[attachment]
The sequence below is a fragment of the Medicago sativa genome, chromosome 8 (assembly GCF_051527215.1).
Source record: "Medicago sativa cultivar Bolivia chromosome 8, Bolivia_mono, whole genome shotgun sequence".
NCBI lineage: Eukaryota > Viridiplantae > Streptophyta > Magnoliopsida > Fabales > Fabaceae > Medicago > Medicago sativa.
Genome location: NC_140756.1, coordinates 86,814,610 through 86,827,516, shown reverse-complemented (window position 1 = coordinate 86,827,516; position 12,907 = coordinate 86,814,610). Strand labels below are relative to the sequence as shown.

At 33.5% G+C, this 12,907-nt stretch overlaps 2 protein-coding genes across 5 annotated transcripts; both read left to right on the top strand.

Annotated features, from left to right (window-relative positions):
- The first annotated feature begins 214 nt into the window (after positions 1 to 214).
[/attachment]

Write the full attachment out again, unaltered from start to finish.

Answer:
The sequence below is a fragment of the Medicago sativa genome, chromosome 8 (assembly GCF_051527215.1).
Source record: "Medicago sativa cultivar Bolivia chromosome 8, Bolivia_mono, whole genome shotgun sequence".
NCBI lineage: Eukaryota > Viridiplantae > Streptophyta > Magnoliopsida > Fabales > Fabaceae > Medicago > Medicago sativa.
Genome location: NC_140756.1, coordinates 86,814,610 through 86,827,516, shown reverse-complemented (window position 1 = coordinate 86,827,516; position 12,907 = coordinate 86,814,610). Strand labels below are relative to the sequence as shown.

At 33.5% G+C, this 12,907-nt stretch overlaps 2 protein-coding genes across 5 annotated transcripts; both read left to right on the top strand.

Annotated features, from left to right (window-relative positions):
- The first annotated feature begins 214 nt into the window (after positions 1 to 214).